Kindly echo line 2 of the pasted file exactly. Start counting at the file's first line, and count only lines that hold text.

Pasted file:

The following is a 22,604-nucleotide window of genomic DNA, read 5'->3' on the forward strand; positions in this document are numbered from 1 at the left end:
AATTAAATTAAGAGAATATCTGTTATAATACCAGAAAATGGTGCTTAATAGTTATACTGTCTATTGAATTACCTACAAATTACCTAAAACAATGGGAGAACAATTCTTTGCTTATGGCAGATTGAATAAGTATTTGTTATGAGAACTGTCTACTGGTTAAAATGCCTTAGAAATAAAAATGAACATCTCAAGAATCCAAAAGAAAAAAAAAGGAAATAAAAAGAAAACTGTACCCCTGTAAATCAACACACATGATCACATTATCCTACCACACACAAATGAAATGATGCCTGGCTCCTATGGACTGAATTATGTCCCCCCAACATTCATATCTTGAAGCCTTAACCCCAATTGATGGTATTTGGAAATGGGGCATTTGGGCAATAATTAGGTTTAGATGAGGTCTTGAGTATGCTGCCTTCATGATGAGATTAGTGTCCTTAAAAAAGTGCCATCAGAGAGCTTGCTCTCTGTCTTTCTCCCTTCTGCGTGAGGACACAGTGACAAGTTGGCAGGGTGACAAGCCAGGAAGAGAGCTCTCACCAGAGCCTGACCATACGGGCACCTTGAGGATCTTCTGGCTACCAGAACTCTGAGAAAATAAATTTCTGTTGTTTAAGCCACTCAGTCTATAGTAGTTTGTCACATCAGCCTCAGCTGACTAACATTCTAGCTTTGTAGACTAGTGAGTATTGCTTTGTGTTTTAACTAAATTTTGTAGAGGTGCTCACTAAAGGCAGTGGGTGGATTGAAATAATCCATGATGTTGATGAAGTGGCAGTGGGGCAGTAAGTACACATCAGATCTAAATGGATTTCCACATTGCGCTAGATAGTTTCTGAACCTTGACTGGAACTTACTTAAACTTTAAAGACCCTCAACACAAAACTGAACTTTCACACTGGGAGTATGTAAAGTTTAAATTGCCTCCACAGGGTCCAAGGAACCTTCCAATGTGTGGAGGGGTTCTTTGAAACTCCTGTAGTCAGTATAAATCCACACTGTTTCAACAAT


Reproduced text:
AATTAAATTAAGAGAATATCTGTTATAATACCAGAAAATGGTGCTTAATAGTTATACTGTCTATTGAATTACCTACAAATTACCTAAAACAATGGGAGAACAATTCTTTGCTTATGGCAGATTGAATAAGTATTTGTTATGAGAACTGTCTACTGGTTAAAATGCCTTAGAAATAAAAATGAACATCTCAAGAATCCAAAAGAAAAAAAAAGGAAATAAAAAGAAAACTGTACCCCTGTAAATCAACACACATGATCACATTATCCTACCACACACAAATGAAATGATGCCTGGCTCCTATGGACTGAATTATGTCCCCCCAACATTCATATCTTGAAGCCTTAACCCCAATTGATGGTATTTGGAAATGGGGCATTTGGGCAATAATTAGGTTTAGATGAGGTCTTGAGTATGCTGCCTTCATGATGAGATTAGTGTCCTTAAAAAAGTGCCATCAGAGAGCTTGCTCTCTGTCTTTCTCCCTTCTGCGTGAGGACACAGTGACAAGTTGGCAGGGTGACAAGCCAGGAAGAGAGCTCTCACCAGAGCCTGACCATACGGGCACCTTGAGGATCTTCTGGCTACCAGAACTCTGAGAAAATAAATTTCTGTTGTTTAAGCCACTCAGTCTATAGTAGTTTGTCACATCAGCCTCAGCTGACTAACATTCTAGCTTTGTAGACTAGTGAGTATTGCTTTGTGTTTTAACTAAATTTTGTAGAGGTGCTCACTAAAGGCAGTGGGTGGATTGAAATAATCCATGATGTTGATGAAGTGGCAGTGGGGCAGTAAGTACACATCAGATCTAAATGGATTTCCACATTGCGCTAGATAGTTTCTGAACCTTGACTGGAACTTACTTAAACTTTAAAGACCCTCAACACAAAACTGAACTTTCACACTGGGAGTATGTAAAGTTTAAATTGCCTCCACAGGGTCCAAGGAACCTTCCAATGTGTGGAGGGGTTCTTTGAAACTCCTGTAGTCAGTATAAATCCACACTGTTTCAACAAT